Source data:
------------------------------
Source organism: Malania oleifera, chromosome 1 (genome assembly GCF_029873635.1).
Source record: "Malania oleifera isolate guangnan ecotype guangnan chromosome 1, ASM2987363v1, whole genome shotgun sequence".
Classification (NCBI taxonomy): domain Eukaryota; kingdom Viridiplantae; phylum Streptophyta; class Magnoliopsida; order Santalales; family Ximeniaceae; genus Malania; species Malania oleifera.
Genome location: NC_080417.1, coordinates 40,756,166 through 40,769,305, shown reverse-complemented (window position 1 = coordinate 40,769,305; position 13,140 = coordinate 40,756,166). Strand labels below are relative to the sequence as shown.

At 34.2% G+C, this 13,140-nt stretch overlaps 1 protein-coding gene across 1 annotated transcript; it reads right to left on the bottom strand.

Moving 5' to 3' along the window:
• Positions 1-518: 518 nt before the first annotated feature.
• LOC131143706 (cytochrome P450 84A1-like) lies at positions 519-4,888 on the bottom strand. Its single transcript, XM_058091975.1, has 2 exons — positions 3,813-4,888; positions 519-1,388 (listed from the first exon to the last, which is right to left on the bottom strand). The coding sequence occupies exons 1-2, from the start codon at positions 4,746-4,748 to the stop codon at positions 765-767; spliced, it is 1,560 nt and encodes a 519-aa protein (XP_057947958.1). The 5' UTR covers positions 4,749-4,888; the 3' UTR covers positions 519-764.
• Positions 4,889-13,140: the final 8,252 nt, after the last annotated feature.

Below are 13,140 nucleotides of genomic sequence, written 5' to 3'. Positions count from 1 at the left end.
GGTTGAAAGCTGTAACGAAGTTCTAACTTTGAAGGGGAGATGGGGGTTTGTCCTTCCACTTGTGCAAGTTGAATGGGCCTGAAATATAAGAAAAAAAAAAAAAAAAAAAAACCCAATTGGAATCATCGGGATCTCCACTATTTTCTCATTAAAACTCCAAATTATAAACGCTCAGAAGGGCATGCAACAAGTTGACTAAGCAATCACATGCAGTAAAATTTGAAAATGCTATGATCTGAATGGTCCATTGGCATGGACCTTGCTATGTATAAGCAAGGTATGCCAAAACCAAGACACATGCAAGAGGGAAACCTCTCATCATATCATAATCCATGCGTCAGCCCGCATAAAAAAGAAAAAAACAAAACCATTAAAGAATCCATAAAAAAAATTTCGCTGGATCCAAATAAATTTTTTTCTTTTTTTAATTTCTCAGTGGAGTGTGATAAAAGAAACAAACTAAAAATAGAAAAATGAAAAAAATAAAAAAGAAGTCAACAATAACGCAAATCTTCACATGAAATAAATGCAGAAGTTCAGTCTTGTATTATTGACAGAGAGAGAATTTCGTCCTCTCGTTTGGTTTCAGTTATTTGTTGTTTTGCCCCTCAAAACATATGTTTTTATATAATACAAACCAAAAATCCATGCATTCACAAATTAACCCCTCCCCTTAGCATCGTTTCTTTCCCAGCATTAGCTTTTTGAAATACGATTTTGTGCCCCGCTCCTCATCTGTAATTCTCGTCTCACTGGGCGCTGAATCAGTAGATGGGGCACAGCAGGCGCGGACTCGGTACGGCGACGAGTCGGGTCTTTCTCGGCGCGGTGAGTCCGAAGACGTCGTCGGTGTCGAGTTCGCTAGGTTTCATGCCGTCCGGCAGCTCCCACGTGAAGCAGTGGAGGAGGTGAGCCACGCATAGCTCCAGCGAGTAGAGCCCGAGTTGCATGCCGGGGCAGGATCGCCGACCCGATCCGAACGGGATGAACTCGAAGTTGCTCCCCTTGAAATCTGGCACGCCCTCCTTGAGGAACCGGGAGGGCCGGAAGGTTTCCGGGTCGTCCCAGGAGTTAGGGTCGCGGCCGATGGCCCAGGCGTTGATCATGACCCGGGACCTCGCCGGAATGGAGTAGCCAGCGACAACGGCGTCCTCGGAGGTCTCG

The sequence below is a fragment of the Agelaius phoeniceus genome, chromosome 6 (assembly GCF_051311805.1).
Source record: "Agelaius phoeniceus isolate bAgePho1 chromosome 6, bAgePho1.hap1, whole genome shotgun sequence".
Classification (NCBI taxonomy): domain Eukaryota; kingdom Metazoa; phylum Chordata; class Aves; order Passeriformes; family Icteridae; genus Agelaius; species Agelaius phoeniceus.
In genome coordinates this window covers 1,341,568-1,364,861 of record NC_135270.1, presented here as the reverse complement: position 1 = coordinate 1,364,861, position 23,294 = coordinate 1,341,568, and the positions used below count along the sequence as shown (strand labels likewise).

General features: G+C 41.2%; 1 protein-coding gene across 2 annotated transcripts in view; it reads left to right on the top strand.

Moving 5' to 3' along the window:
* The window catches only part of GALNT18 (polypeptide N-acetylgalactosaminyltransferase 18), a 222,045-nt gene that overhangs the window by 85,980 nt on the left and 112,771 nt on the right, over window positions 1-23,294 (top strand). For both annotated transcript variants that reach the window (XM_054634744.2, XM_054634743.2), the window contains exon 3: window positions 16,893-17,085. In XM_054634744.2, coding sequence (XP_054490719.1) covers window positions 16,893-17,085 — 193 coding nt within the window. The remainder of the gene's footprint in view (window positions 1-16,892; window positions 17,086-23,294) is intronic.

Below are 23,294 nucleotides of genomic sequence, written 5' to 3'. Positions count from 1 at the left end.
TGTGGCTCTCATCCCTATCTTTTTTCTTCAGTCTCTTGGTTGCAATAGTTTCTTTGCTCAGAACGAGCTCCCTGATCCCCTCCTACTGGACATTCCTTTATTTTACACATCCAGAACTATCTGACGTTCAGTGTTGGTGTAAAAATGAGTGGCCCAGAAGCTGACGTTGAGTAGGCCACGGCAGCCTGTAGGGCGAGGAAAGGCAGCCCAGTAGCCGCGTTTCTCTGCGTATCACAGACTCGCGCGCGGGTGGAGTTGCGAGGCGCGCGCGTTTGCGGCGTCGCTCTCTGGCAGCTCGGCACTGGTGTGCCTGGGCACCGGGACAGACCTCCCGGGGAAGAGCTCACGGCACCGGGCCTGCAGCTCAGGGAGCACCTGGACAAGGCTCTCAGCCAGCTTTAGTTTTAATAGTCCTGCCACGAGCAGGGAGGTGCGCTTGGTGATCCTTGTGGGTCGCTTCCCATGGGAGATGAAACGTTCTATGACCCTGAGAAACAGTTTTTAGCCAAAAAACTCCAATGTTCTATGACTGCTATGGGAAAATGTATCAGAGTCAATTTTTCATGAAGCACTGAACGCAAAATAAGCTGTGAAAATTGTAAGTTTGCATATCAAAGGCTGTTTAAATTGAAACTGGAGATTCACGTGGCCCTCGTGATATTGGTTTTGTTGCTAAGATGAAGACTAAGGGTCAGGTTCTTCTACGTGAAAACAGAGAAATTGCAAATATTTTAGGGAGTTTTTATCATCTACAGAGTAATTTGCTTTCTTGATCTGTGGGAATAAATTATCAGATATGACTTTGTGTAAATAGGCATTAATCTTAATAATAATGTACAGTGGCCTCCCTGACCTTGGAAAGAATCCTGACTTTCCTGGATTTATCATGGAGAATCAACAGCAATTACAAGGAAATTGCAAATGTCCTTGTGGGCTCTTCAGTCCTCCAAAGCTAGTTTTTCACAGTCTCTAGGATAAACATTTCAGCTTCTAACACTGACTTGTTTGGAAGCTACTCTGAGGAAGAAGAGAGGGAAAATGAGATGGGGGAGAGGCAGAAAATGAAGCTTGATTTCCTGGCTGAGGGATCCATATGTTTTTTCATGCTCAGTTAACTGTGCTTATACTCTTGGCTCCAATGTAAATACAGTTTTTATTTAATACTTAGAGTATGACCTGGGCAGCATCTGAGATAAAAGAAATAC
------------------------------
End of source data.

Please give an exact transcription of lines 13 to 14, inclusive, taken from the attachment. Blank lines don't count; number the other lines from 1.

Source record: "Agelaius phoeniceus isolate bAgePho1 chromosome 6, bAgePho1.hap1, whole genome shotgun sequence".
Classification (NCBI taxonomy): domain Eukaryota; kingdom Metazoa; phylum Chordata; class Aves; order Passeriformes; family Icteridae; genus Agelaius; species Agelaius phoeniceus.